...to see if it is useful for our company to put some extra attention into our designs for those who are colourblind.
It's not just colour-blind users who can't see certain colour combinations - actual blind people can't either, so you need to ensure data isn't represented purely visually.
Webaim have some useful info on this topic that covers off the different types of colourblindness - http://webaim.org/articles/visual/colorblind. The most important thing to take from this article though - don't rely on colour-only when representing any information on screen.
However, the main type of colour blindness is red-green, although there are a variety of other types, as outlined by Webaim:
Red-Green Colour Blindness:
The most common broad category of color-blindness is often called red-green color-blindness, but this does not mean that these people cannot see reds or greens. They simply have a harder time differentiating between them. Not all reds and greens are indistinguishable. It would be easy for someone with a red-green deficiency to tell the difference between a light green and a dark red, for example. A lot depends—at least in part—on how dark the colors are. If the red is approximately as dark as the green, there is a greater likelihood that the colors will be confused.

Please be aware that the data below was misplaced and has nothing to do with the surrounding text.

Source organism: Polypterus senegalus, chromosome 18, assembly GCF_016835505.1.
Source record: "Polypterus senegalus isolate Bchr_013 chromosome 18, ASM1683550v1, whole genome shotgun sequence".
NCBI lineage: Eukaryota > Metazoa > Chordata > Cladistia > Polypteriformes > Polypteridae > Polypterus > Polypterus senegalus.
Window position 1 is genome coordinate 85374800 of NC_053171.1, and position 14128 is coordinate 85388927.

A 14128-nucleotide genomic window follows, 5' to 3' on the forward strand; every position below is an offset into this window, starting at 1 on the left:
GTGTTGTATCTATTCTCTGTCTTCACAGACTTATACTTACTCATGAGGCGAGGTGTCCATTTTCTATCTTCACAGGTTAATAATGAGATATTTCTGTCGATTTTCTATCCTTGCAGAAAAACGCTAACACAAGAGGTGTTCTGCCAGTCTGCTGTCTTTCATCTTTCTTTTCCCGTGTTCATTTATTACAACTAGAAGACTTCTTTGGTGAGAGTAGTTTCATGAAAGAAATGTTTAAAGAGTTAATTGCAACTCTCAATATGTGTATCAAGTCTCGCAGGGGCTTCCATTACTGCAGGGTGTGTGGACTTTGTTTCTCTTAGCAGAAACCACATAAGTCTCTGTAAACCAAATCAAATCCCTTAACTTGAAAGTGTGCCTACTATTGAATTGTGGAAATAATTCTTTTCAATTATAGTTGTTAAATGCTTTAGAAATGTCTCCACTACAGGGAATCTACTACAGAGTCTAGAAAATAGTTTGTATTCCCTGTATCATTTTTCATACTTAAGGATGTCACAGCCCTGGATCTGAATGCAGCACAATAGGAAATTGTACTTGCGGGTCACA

Challenges and Solutions
- Reds and greens are often indistinguishable. This is not normally a problem except in cases where the colors convey important information. Under these circumstances you will need to either change the graphic or provide an additional means of obtaining the same information. Oftentimes the most appropriate way to do this is to provide an explanation in the text itself.
- Other colors may be indistinguishable. Same as above.
It's more of a contrast issue that specific colour issue in general though. Ensure your colours are of sufficient contrast to pass W3C WCAG guidelines. As I've paraphrased much of webaim here I might as well continue in the same vein:
From WebAims page on colour contrasts:
WCAG 2.0 level AA requires a contrast ratio of 4.5:1 for normal text and 3:1 for large text. Level AAA requires a contrast ratio of 7:1 for normal text and 4.5:1 for large text.
So in general: You can use colour for decoration and styling with almost no issues. But when it comes to representing data or other information then you can use colour provided it passes contrast ratios and it isn't just colour that you're using to get the information across.